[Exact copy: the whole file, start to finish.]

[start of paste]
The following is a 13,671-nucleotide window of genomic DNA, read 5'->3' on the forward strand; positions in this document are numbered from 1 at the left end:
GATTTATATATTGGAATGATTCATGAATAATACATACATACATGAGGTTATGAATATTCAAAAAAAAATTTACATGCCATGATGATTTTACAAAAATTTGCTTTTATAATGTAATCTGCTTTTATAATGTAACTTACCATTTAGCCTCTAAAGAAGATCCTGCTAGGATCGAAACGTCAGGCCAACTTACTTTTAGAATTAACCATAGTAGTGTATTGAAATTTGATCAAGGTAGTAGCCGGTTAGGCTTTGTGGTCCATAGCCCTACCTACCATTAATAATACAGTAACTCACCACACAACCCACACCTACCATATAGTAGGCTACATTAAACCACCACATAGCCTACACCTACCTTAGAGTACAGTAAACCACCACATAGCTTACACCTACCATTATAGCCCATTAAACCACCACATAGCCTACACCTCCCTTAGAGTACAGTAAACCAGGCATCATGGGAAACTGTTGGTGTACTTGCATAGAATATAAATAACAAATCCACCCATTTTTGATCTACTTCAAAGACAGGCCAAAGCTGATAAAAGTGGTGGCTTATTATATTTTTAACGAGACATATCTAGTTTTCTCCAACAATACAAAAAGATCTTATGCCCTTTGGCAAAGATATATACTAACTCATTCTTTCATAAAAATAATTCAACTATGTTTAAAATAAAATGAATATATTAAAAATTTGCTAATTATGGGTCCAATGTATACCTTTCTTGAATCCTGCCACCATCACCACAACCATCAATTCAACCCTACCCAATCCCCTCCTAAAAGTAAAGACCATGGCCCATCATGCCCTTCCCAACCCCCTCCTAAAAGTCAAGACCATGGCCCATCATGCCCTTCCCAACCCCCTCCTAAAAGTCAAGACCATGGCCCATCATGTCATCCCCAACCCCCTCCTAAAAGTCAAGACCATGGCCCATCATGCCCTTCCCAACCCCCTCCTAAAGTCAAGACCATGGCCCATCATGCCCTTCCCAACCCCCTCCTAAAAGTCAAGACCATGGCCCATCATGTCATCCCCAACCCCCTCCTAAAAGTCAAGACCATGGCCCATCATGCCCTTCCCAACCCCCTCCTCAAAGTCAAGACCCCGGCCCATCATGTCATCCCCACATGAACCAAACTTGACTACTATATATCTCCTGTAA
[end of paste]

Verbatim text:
The following is a 13,671-nucleotide window of genomic DNA, read 5'->3' on the forward strand; positions in this document are numbered from 1 at the left end:
GATTTATATATTGGAATGATTCATGAATAATACATACATACATGAGGTTATGAATATTCAAAAAAAAATTTACATGCCATGATGATTTTACAAAAATTTGCTTTTATAATGTAATCTGCTTTTATAATGTAACTTACCATTTAGCCTCTAAAGAAGATCCTGCTAGGATCGAAACGTCAGGCCAACTTACTTTTAGAATTAACCATAGTAGTGTATTGAAATTTGATCAAGGTAGTAGCCGGTTAGGCTTTGTGGTCCATAGCCCTACCTACCATTAATAATACAGTAACTCACCACACAACCCACACCTACCATATAGTAGGCTACATTAAACCACCACATAGCCTACACCTACCTTAGAGTACAGTAAACCACCACATAGCTTACACCTACCATTATAGCCCATTAAACCACCACATAGCCTACACCTCCCTTAGAGTACAGTAAACCAGGCATCATGGGAAACTGTTGGTGTACTTGCATAGAATATAAATAACAAATCCACCCATTTTTGATCTACTTCAAAGACAGGCCAAAGCTGATAAAAGTGGTGGCTTATTATATTTTTAACGAGACATATCTAGTTTTCTCCAACAATACAAAAAGATCTTATGCCCTTTGGCAAAGATATATACTAACTCATTCTTTCATAAAAATAATTCAACTATGTTTAAAATAAAATGAATATATTAAAAATTTGCTAATTATGGGTCCAATGTATACCTTTCTTGAATCCTGCCACCATCACCACAACCATCAATTCAACCCTACCCAATCCCCTCCTAAAAGTAAAGACCATGGCCCATCATGCCCTTCCCAACCCCCTCCTAAAAGTCAAGACCATGGCCCATCATGCCCTTCCCAACCCCCTCCTAAAAGTCAAGACCATGGCCCATCATGTCATCCCCAACCCCCTCCTAAAAGTCAAGACCATGGCCCATCATGCCCTTCCCAACCCCCTCCTAAAGTCAAGACCATGGCCCATCATGCCCTTCCCAACCCCCTCCTAAAAGTCAAGACCATGGCCCATCATGTCATCCCCAACCCCCTCCTAAAAGTCAAGACCATGGCCCATCATGCCCTTCCCAACCCCCTCCTCAAAGTCAAGACCCCGGCCCATCATGTCATCCCCACATGAACCAAACTTGACTACTATATATCTCCTGTAA